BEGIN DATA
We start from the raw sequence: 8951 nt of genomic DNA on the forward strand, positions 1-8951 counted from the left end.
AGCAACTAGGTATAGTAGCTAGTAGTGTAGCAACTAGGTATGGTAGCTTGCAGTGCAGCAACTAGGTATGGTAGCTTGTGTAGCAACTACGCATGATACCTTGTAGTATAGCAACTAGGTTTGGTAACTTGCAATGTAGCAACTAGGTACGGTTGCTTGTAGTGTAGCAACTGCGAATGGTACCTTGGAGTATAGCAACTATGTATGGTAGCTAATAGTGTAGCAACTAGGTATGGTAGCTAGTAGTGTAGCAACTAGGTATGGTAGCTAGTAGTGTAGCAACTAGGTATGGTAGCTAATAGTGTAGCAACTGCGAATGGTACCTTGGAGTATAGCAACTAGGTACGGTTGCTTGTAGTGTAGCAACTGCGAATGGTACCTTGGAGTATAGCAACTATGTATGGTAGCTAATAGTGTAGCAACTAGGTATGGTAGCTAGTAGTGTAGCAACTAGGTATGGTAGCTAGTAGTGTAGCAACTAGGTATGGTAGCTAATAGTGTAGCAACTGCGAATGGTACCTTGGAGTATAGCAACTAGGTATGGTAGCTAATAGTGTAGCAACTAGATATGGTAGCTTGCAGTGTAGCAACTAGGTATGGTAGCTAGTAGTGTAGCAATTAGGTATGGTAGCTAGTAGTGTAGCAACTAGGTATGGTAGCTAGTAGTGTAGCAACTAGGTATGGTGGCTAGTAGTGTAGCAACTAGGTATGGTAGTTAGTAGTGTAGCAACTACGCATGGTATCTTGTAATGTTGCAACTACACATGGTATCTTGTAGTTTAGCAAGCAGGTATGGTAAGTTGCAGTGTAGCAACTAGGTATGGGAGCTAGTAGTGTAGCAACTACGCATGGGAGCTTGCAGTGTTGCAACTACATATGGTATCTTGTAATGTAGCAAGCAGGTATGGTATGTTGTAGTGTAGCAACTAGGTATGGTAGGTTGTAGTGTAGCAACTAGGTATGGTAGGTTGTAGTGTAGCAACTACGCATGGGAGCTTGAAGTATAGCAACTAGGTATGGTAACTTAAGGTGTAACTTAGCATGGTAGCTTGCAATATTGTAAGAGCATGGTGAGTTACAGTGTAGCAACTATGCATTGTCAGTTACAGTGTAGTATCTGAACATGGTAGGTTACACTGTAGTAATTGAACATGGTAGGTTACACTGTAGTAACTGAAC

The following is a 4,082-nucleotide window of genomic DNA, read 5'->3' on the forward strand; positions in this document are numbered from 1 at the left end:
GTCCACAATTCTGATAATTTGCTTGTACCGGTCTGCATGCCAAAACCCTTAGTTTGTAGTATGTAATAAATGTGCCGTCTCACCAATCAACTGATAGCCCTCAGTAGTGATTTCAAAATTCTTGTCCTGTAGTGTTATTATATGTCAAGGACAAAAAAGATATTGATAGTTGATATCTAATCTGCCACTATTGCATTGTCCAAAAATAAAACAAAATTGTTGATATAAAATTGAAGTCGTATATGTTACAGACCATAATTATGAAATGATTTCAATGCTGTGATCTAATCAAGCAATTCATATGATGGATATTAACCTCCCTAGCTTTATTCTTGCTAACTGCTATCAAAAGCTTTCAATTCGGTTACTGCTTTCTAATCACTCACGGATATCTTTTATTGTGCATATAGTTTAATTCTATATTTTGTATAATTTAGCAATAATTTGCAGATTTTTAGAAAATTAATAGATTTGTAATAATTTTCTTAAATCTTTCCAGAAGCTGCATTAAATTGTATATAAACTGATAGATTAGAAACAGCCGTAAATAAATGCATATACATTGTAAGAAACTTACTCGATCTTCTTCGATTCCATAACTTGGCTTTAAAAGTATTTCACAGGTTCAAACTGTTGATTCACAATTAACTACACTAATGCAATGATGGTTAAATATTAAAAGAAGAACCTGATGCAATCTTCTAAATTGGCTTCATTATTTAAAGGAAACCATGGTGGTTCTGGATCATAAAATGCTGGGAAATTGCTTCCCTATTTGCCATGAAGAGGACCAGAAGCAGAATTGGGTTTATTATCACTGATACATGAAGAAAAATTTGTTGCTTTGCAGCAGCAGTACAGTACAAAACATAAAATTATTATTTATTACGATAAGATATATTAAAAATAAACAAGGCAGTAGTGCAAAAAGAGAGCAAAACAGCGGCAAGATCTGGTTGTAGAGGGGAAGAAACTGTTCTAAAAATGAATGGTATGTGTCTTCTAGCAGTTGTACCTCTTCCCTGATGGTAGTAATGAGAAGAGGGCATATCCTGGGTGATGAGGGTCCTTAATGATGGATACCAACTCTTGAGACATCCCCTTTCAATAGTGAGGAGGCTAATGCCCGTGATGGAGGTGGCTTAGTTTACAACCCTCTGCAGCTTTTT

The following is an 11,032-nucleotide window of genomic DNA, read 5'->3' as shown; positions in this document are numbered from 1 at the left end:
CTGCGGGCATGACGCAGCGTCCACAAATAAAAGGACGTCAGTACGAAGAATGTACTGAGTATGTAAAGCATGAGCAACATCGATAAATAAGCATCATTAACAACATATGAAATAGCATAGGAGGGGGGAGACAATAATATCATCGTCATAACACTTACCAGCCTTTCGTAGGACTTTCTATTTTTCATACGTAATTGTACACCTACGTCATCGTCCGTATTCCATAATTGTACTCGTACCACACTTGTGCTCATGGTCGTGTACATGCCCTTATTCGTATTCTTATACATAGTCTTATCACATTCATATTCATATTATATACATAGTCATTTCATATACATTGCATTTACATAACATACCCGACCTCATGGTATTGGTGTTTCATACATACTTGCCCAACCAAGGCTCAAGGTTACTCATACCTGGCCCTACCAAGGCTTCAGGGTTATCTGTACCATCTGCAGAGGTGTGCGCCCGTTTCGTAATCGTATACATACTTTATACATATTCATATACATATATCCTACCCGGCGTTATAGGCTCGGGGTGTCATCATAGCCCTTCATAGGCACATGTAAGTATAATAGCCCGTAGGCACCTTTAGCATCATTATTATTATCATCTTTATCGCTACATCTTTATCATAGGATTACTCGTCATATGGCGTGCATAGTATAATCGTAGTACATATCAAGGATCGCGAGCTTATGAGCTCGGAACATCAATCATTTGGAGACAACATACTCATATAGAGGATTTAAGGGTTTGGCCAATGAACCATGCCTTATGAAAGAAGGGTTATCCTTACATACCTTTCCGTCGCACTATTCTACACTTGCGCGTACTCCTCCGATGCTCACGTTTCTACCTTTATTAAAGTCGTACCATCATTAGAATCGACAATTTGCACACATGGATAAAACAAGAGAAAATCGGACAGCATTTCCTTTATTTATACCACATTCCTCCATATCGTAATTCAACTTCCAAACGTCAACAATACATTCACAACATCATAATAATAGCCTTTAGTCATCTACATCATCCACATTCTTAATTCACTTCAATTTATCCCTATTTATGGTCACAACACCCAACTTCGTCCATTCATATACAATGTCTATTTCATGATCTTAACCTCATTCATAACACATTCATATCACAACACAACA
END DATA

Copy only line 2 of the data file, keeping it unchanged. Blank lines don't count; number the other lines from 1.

AGCAACTAGGTATAGTAGCTAGTAGTGTAGCAACTAGGTATGGTAGCTTGCAGTGCAGCAACTAGGTATGGTAGCTTGTGTAGCAACTACGCATGATACCTTGTAGTATAGCAACTAGGTTTGGTAACTTGCAATGTAGCAACTAGGTACGGTTGCTTGTAGTGTAGCAACTGCGAATGGTACCTTGGAGTATAGCAACTATGTATGGTAGCTAATAGTGTAGCAACTAGGTATGGTAGCTAGTAGTGTAGCAACTAGGTATGGTAGCTAGTAGTGTAGCAACTAGGTATGGTAGCTAATAGTGTAGCAACTGCGAATGGTACCTTGGAGTATAGCAACTAGGTACGGTTGCTTGTAGTGTAGCAACTGCGAATGGTACCTTGGAGTATAGCAACTATGTATGGTAGCTAATAGTGTAGCAACTAGGTATGGTAGCTAGTAGTGTAGCAACTAGGTATGGTAGCTAGTAGTGTAGCAACTAGGTATGGTAGCTAATAGTGTAGCAACTGCGAATGGTACCTTGGAGTATAGCAACTAGGTATGGTAGCTAATAGTGTAGCAACTAGATATGGTAGCTTGCAGTGTAGCAACTAGGTATGGTAGCTAGTAGTGTAGCAATTAGGTATGGTAGCTAGTAGTGTAGCAACTAGGTATGGTAGCTAGTAGTGTAGCAACTAGGTATGGTGGCTAGTAGTGTAGCAACTAGGTATGGTAGTTAGTAGTGTAGCAACTACGCATGGTATCTTGTAATGTTGCAACTACACATGGTATCTTGTAGTTTAGCAAGCAGGTATGGTAAGTTGCAGTGTAGCAACTAGGTATGGGAGCTAGTAGTGTAGCAACTACGCATGGGAGCTTGCAGTGTTGCAACTACATATGGTATCTTGTAATGTAGCAAGCAGGTATGGTATGTTGTAGTGTAGCAACTAGGTATGGTAGGTTGTAGTGTAGCAACTAGGTATGGTAGGTTGTAGTGTAGCAACTACGCATGGGAGCTTGAAGTATAGCAACTAGGTATGGTAACTTAAGGTGTAACTTAGCATGGTAGCTTGCAATATTGTAAGAGCATGGTGAGTTACAGTGTAGCAACTATGCATTGTCAGTTACAGTGTAGTATCTGAACATGGTAGGTTACACTGTAGTAATTGAACATGGTAGGTTACACTGTAGTAACTGAAC